About Youth Speaks: Founded in 1996, Youth Speaks is a multi-faceted organization that understands and believes that the power, insight, creativity, and passion of young artists can change the world. Through the intersection of arts education and youth development practices, civic engagement strategies and high quality artistic presentation, Youth Speaks creates safe spaces that challenge young people to find, develop, publicly present, and apply their voices as creators of societal change.  Youth Speaks exists to shift the perception of youth by combating illiteracy, alienation, and silence, creating a global movement of brave new voices bringing the noise from the margins to the core.

Sean San José is Program Director and a founding member of Campo Santo, and the Artistic Director of Youth Speaks. He is a native of San Francisco, of mainly Filipino and Puerto Rican background. An award-winning actor, he conceived the theatre project Pieces of the Quilt, a collection of new, short plays confronting the AIDS epidemic. As a Co-Founder, he works with Alma Delfina Group-Teatro Contra el SIDA, presenting these plays in schools, libraries, clinics and community centers. Started as an homage to his parents who died of AIDS, the collection involves eighteen writers, including: Edward Albee, Lanford Wilson, David Henry Hwang, Tony Kushner and Migdalia Cruz. Part 1 was premiered at the Magic Theatre in 1996, where he performed for four seasons. He has appeared in the premieres of works by Caryl Churchill, Philip Kan Gotanda, Octavio Solis, Jose Rivera, Marlane Meyer, Nilo Cruz, Danny Hoch, Octavio Solis, Erin Cressida Wilson, Naomi Iizuka, Migdalia Cruz, among others.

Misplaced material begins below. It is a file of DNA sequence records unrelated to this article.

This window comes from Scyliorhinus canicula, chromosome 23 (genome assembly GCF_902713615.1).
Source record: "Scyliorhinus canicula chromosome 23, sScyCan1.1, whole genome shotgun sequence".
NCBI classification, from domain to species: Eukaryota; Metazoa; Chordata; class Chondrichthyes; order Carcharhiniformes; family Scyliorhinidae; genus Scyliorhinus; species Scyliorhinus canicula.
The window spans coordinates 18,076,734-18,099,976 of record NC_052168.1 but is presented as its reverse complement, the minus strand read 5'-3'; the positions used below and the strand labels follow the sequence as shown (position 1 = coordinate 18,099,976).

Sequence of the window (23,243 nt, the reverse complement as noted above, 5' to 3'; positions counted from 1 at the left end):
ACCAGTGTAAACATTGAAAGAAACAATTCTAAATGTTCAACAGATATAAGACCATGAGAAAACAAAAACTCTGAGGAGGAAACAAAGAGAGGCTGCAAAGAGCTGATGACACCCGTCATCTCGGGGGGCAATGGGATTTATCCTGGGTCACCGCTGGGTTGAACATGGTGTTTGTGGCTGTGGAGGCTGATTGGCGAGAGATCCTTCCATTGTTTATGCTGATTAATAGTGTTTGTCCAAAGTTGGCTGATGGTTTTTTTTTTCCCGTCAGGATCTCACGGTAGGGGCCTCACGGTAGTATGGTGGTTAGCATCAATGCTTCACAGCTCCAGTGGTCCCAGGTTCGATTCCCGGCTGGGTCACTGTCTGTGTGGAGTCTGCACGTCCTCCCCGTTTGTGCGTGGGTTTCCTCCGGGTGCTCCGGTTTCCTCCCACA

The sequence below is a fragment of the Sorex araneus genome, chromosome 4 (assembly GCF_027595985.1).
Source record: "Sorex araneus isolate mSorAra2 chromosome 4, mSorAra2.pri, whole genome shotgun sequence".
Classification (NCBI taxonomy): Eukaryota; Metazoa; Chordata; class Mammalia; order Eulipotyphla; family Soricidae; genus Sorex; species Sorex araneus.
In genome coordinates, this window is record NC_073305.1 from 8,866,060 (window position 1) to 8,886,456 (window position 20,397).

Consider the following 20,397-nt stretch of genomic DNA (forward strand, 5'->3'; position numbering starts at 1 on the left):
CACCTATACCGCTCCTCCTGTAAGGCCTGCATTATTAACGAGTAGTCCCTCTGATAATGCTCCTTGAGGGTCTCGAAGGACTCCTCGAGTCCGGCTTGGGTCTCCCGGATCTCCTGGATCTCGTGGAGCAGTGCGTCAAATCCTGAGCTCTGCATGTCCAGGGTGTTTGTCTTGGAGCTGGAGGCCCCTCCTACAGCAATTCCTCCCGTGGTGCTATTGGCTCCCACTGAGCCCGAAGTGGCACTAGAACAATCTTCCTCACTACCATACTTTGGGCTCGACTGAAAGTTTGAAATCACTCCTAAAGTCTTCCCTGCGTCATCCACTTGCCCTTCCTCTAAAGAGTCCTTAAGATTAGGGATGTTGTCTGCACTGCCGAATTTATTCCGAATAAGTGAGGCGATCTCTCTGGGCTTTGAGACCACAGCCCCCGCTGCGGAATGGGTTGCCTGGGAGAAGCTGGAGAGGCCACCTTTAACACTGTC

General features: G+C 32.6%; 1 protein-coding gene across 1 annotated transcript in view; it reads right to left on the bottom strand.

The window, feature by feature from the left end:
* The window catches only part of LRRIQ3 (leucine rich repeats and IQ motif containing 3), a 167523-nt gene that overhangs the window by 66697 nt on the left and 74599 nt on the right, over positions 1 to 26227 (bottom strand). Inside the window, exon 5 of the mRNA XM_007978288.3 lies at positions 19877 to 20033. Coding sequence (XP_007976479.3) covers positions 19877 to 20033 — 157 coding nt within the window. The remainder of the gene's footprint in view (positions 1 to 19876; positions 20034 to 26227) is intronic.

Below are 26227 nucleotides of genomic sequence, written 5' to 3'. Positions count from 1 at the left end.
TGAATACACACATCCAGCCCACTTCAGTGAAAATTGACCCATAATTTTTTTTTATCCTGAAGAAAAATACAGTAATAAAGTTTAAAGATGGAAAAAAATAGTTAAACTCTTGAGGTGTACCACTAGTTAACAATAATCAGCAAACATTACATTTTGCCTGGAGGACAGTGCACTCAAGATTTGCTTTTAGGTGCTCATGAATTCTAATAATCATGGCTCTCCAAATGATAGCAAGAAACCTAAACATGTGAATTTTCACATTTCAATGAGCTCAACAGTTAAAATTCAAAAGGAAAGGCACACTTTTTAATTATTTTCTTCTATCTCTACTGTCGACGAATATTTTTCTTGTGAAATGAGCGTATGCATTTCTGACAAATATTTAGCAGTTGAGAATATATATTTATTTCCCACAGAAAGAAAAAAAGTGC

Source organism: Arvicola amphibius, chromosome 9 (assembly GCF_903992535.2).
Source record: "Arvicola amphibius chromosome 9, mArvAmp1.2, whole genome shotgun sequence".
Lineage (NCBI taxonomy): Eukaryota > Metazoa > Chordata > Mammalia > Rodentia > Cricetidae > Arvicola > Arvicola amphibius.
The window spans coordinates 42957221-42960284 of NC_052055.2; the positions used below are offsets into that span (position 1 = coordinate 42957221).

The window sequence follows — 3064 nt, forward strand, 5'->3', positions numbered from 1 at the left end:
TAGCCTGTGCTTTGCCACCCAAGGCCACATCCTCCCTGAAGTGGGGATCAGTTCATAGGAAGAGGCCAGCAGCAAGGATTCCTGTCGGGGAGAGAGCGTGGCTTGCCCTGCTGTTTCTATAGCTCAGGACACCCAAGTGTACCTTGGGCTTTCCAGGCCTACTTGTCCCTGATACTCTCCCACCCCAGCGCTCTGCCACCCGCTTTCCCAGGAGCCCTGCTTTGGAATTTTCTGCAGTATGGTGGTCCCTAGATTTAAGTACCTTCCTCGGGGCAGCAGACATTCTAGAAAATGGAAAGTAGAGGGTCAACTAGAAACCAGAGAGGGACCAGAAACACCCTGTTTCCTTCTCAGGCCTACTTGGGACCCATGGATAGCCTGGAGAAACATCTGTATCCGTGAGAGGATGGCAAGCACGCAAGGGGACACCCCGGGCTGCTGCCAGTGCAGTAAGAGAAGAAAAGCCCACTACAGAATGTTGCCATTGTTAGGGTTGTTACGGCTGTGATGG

Photo Credits:
1. On the marquee at Z Space, where Spiritrials received its world premiere production.
2. On stage at Z Space with writer/ performer Dahlak Braithwaite, director Marc Bamuthi Joseph and collaborator DJ Dion Decibels.
3. Spiritrials writer/ performer Dahlak Braithwaite at Z Space in San Francisco.
(all photos by Joan Osato)